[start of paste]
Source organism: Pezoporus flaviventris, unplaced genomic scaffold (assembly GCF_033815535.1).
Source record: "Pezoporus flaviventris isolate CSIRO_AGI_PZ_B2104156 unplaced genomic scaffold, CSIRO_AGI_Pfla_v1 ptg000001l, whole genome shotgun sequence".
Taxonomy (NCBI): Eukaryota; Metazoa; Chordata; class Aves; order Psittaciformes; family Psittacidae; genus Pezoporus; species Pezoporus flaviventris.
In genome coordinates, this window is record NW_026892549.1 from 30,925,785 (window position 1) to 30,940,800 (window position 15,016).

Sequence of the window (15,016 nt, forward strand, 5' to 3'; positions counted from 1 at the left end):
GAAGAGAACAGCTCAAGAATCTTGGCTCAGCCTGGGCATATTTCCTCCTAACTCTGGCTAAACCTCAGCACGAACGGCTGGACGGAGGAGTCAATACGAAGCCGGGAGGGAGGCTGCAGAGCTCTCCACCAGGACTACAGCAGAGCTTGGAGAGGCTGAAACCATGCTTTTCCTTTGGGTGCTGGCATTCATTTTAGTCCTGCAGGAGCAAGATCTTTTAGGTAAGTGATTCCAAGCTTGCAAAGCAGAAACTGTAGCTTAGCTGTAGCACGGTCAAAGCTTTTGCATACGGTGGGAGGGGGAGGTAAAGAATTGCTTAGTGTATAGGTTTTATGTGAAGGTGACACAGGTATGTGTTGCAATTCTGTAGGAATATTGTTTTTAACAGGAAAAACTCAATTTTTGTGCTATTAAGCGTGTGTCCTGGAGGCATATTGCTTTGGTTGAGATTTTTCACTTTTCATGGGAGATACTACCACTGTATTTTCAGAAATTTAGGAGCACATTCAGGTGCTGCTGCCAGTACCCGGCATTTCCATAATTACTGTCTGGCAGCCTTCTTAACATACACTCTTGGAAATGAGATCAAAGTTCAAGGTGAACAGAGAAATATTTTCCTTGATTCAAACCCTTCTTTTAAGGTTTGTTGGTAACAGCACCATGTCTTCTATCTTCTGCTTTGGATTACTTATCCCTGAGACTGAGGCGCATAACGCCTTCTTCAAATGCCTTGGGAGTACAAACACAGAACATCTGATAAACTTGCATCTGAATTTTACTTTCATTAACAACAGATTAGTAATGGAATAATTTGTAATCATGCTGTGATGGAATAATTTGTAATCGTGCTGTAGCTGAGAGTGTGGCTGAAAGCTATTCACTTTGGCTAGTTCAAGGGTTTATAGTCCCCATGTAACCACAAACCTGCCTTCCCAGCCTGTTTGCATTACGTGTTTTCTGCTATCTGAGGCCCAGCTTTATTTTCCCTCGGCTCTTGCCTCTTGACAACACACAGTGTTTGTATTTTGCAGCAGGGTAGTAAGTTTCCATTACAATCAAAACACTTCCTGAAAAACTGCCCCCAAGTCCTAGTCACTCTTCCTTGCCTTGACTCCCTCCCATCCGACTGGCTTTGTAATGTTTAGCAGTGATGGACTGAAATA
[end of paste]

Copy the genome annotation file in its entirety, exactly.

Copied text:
Source organism: Pezoporus flaviventris, unplaced genomic scaffold (assembly GCF_033815535.1).
Source record: "Pezoporus flaviventris isolate CSIRO_AGI_PZ_B2104156 unplaced genomic scaffold, CSIRO_AGI_Pfla_v1 ptg000001l, whole genome shotgun sequence".
Taxonomy (NCBI): Eukaryota; Metazoa; Chordata; class Aves; order Psittaciformes; family Psittacidae; genus Pezoporus; species Pezoporus flaviventris.
In genome coordinates, this window is record NW_026892549.1 from 30,925,785 (window position 1) to 30,940,800 (window position 15,016).

Sequence of the window (15,016 nt, forward strand, 5' to 3'; positions counted from 1 at the left end):
GAAGAGAACAGCTCAAGAATCTTGGCTCAGCCTGGGCATATTTCCTCCTAACTCTGGCTAAACCTCAGCACGAACGGCTGGACGGAGGAGTCAATACGAAGCCGGGAGGGAGGCTGCAGAGCTCTCCACCAGGACTACAGCAGAGCTTGGAGAGGCTGAAACCATGCTTTTCCTTTGGGTGCTGGCATTCATTTTAGTCCTGCAGGAGCAAGATCTTTTAGGTAAGTGATTCCAAGCTTGCAAAGCAGAAACTGTAGCTTAGCTGTAGCACGGTCAAAGCTTTTGCATACGGTGGGAGGGGGAGGTAAAGAATTGCTTAGTGTATAGGTTTTATGTGAAGGTGACACAGGTATGTGTTGCAATTCTGTAGGAATATTGTTTTTAACAGGAAAAACTCAATTTTTGTGCTATTAAGCGTGTGTCCTGGAGGCATATTGCTTTGGTTGAGATTTTTCACTTTTCATGGGAGATACTACCACTGTATTTTCAGAAATTTAGGAGCACATTCAGGTGCTGCTGCCAGTACCCGGCATTTCCATAATTACTGTCTGGCAGCCTTCTTAACATACACTCTTGGAAATGAGATCAAAGTTCAAGGTGAACAGAGAAATATTTTCCTTGATTCAAACCCTTCTTTTAAGGTTTGTTGGTAACAGCACCATGTCTTCTATCTTCTGCTTTGGATTACTTATCCCTGAGACTGAGGCGCATAACGCCTTCTTCAAATGCCTTGGGAGTACAAACACAGAACATCTGATAAACTTGCATCTGAATTTTACTTTCATTAACAACAGATTAGTAATGGAATAATTTGTAATCATGCTGTGATGGAATAATTTGTAATCGTGCTGTAGCTGAGAGTGTGGCTGAAAGCTATTCACTTTGGCTAGTTCAAGGGTTTATAGTCCCCATGTAACCACAAACCTGCCTTCCCAGCCTGTTTGCATTACGTGTTTTCTGCTATCTGAGGCCCAGCTTTATTTTCCCTCGGCTCTTGCCTCTTGACAACACACAGTGTTTGTATTTTGCAGCAGGGTAGTAAGTTTCCATTACAATCAAAACACTTCCTGAAAAACTGCCCCCAAGTCCTAGTCACTCTTCCTTGCCTTGACTCCCTCCCATCCGACTGGCTTTGTAATGTTTAGCAGTGATGGACTGAAATA